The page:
Republican presidential candidate Donald Trump says he would change the tax laws to force people who work at hedge funds to pay more in taxes, because "the hedge fund guys are getting away with murder."
In an interview with Time Magazine published last week, Trump said he might want to "switch taxes around" because "I have hedge fund guys that are making a lot of money that aren't paying anything." He confirmed on CBS' "Face the Nation" Sunday that he would change the tax system to force those who work for hedge funds to pay more.
"They're paying nothing and it's ridiculous. I want to save the middle class," Trump said. "The hedge fund guys didn't build this country. These are guys that shift paper around and they get lucky."
Hedge fund managers often pay the capital gains tax rate rather than income tax. The top rate on capital gains is 20 percent, which is significantly less than the top tax bracket on regular income, which is 39.6 percent.
Trump indicated that he would carry out this plan regardless of his relationship with hedge fund managers.
"Some of them are friends of mine, some of them I couldn't care less about. It's the wrong thing," he said. He added that he wants to lower rates for the middle class.
Trump also suggested he is shifting on the idea of whether campaign donations are a good idea. The billionaire has pledged to self-finance his campaign and said that fellow candidates Jeb Bush and Hillary Clinton will be controlled by their high-dollar donors.
"I don't want lobbyists, I don't want special interests, but certainly people -- we have a lot of money coming in," Trump said. "I would even take big contributors as long as they don't expect anything because the only people that can expect something from me is going to be the people that want to see our country be great again."
"I actually like the idea of investing in a campaign, but it has to be no strings attached,. I don't want any strings attached," Trump said. He said he turned down a $5 million dollar donation from a lobbyist last week because he believed the lobbyist would come back in a year or two seeking something for one of his clients.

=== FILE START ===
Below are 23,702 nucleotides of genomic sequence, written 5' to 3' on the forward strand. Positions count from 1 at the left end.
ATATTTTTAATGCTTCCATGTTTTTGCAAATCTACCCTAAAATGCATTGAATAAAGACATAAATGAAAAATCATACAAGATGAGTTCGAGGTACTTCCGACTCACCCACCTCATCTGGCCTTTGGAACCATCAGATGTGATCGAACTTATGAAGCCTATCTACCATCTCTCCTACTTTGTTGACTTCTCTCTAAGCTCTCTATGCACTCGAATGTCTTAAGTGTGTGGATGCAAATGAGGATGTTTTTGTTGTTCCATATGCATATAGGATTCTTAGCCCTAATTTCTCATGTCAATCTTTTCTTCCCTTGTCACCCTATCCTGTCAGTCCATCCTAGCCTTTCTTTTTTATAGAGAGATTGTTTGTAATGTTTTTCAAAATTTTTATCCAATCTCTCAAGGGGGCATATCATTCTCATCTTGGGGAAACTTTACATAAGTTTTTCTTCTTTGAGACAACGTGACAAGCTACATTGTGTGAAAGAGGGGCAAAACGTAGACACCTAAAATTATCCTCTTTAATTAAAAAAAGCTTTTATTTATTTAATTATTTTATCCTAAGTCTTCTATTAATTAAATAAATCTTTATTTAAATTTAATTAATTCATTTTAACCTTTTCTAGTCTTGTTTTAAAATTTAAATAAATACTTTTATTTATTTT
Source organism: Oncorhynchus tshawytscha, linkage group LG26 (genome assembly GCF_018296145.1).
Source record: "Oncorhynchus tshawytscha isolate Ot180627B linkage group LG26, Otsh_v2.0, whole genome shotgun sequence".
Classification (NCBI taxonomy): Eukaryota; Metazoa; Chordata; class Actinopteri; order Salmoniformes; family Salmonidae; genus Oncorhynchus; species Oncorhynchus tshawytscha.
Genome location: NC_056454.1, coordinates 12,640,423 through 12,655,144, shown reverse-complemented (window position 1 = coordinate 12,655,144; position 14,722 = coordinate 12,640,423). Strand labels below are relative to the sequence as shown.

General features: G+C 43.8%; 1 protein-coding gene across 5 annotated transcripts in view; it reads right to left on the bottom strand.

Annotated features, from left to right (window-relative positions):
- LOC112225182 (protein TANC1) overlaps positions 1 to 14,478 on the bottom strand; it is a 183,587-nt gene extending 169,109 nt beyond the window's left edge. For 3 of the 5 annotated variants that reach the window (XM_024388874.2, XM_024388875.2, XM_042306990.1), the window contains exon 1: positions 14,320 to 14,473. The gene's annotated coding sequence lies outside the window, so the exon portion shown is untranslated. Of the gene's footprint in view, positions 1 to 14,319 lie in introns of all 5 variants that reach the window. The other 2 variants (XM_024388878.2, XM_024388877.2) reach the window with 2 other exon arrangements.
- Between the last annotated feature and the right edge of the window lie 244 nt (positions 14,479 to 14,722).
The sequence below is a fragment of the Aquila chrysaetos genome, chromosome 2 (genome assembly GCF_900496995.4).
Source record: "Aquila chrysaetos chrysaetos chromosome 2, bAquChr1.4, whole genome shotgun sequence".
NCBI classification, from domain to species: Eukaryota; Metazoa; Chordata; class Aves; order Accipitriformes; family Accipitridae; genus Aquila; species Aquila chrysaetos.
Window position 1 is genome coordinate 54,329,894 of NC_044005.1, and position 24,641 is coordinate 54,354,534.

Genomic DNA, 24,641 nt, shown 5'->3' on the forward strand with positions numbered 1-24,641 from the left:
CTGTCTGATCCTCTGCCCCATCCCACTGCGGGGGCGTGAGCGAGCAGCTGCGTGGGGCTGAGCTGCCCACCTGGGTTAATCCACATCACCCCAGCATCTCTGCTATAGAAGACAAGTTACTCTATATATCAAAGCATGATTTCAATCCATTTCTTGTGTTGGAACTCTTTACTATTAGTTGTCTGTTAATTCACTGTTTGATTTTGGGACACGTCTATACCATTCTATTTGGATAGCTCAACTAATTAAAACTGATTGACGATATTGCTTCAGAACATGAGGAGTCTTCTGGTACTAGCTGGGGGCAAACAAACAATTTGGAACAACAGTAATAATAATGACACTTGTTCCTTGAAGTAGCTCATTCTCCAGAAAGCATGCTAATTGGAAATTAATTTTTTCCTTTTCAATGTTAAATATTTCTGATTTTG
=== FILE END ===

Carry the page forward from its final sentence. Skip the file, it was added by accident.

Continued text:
Trump also elaborated on the immigration plan he released last week. He brushed off criticism that his plan to deport all undocumented immigrants is very expensive, and reiterated that, "the good people are going to be expedited to come back."
He said that the border wall he will build will have "a very big, very beautiful door because we want the legals to come back to this country," including people who had worked in the U.S. for a long time and had "recommendations" and also foreigners who attend college in the U.S. but often can't stay after they receive their education.
Asked whether his plan to expedite the return of the "good people" constituted a reward to people who had jumped the line to come legally, Trump said, "You could say that."
"But we have a lot of good people who have been here, they've done a good job. It's a tough situation but they've lived here sometimes for 10, 15, 20 years," he said. "We have to get them back. We have to get them back where they came from and the good ones we will expedite, we will work to expedite and you know what it's called? It's called management. Right now we have political hacks running the system we have people that have no clue how to manage things. With good management we can do this very, very well."
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